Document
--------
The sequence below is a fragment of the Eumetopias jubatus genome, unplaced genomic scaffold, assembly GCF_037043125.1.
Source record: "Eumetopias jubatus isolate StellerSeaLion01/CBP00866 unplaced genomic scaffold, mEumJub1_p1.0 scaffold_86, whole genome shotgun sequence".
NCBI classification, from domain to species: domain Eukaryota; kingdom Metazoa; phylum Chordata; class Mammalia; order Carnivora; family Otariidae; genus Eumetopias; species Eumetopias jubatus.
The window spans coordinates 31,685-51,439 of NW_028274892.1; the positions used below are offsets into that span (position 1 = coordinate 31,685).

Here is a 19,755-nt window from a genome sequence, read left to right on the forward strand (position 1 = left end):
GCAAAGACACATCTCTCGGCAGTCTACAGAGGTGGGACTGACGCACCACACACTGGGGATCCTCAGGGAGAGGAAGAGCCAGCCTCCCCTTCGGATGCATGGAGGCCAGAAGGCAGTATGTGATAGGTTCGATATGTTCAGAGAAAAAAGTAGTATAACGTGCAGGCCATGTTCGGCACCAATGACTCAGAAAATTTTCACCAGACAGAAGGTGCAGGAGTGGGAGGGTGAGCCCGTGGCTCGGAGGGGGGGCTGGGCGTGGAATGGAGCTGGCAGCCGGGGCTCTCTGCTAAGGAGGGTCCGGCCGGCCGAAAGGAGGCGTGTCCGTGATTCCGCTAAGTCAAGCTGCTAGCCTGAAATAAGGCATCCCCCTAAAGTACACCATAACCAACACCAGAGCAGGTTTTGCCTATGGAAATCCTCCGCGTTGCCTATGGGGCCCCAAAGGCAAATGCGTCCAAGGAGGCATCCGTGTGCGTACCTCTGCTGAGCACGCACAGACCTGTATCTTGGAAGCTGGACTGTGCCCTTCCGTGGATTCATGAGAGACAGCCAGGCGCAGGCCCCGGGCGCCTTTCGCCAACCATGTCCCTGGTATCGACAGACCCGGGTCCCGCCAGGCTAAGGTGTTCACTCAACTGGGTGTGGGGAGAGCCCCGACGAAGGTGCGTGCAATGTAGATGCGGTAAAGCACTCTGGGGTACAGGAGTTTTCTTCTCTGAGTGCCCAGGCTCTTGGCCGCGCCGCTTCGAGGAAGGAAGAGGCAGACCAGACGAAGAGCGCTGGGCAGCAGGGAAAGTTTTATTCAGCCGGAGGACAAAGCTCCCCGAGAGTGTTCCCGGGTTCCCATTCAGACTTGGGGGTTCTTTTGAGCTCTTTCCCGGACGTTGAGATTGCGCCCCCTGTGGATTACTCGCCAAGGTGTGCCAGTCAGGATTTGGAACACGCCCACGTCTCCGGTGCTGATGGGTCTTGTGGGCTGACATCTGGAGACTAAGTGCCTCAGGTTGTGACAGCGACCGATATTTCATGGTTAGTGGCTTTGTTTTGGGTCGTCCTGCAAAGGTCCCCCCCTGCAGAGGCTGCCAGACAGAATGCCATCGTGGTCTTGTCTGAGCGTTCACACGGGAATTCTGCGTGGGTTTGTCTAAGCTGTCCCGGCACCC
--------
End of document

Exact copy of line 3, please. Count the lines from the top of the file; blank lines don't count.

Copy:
NCBI classification, from domain to species: domain Eukaryota; kingdom Metazoa; phylum Chordata; class Mammalia; order Carnivora; family Otariidae; genus Eumetopias; species Eumetopias jubatus.